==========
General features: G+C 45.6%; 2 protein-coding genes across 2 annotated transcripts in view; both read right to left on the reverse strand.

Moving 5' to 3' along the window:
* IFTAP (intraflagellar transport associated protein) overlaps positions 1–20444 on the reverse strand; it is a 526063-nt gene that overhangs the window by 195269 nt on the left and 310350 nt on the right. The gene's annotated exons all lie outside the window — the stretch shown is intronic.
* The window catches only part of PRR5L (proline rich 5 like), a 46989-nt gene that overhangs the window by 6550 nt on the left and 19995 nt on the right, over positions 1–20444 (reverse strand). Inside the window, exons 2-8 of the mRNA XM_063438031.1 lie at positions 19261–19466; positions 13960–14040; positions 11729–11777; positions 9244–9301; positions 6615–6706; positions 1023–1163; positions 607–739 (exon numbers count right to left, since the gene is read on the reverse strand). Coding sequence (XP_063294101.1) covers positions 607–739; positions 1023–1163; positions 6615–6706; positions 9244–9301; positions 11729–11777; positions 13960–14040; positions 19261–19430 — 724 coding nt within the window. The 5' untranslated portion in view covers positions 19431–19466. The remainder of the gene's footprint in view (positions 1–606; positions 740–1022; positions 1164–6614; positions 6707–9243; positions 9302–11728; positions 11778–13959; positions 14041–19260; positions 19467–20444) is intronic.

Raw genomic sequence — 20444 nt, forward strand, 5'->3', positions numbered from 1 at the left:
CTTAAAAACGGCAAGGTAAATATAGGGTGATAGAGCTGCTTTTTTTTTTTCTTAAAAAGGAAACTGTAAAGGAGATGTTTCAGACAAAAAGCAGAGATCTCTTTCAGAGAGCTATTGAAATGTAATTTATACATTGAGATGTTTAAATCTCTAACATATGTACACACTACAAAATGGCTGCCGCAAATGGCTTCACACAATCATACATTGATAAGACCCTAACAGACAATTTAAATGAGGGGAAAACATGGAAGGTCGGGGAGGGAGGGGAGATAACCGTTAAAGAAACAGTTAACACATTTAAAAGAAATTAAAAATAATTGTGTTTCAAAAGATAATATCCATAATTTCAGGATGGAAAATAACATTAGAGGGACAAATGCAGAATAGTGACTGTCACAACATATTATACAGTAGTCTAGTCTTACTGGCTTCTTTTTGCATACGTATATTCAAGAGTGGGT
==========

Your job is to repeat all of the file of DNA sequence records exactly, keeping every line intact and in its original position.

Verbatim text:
General features: G+C 45.6%; 2 protein-coding genes across 2 annotated transcripts in view; both read right to left on the reverse strand.

Moving 5' to 3' along the window:
* IFTAP (intraflagellar transport associated protein) overlaps positions 1–20444 on the reverse strand; it is a 526063-nt gene that overhangs the window by 195269 nt on the left and 310350 nt on the right. The gene's annotated exons all lie outside the window — the stretch shown is intronic.
* The window catches only part of PRR5L (proline rich 5 like), a 46989-nt gene that overhangs the window by 6550 nt on the left and 19995 nt on the right, over positions 1–20444 (reverse strand). Inside the window, exons 2-8 of the mRNA XM_063438031.1 lie at positions 19261–19466; positions 13960–14040; positions 11729–11777; positions 9244–9301; positions 6615–6706; positions 1023–1163; positions 607–739 (exon numbers count right to left, since the gene is read on the reverse strand). Coding sequence (XP_063294101.1) covers positions 607–739; positions 1023–1163; positions 6615–6706; positions 9244–9301; positions 11729–11777; positions 13960–14040; positions 19261–19430 — 724 coding nt within the window. The 5' untranslated portion in view covers positions 19431–19466. The remainder of the gene's footprint in view (positions 1–606; positions 740–1022; positions 1164–6614; positions 6707–9243; positions 9302–11728; positions 11778–13959; positions 14041–19260; positions 19467–20444) is intronic.

Raw genomic sequence — 20444 nt, forward strand, 5'->3', positions numbered from 1 at the left:
CTTAAAAACGGCAAGGTAAATATAGGGTGATAGAGCTGCTTTTTTTTTTTCTTAAAAAGGAAACTGTAAAGGAGATGTTTCAGACAAAAAGCAGAGATCTCTTTCAGAGAGCTATTGAAATGTAATTTATACATTGAGATGTTTAAATCTCTAACATATGTACACACTACAAAATGGCTGCCGCAAATGGCTTCACACAATCATACATTGATAAGACCCTAACAGACAATTTAAATGAGGGGAAAACATGGAAGGTCGGGGAGGGAGGGGAGATAACCGTTAAAGAAACAGTTAACACATTTAAAAGAAATTAAAAATAATTGTGTTTCAAAAGATAATATCCATAATTTCAGGATGGAAAATAACATTAGAGGGACAAATGCAGAATAGTGACTGTCACAACATATTATACAGTAGTCTAGTCTTACTGGCTTCTTTTTGCATACGTATATTCAAGAGTGGGT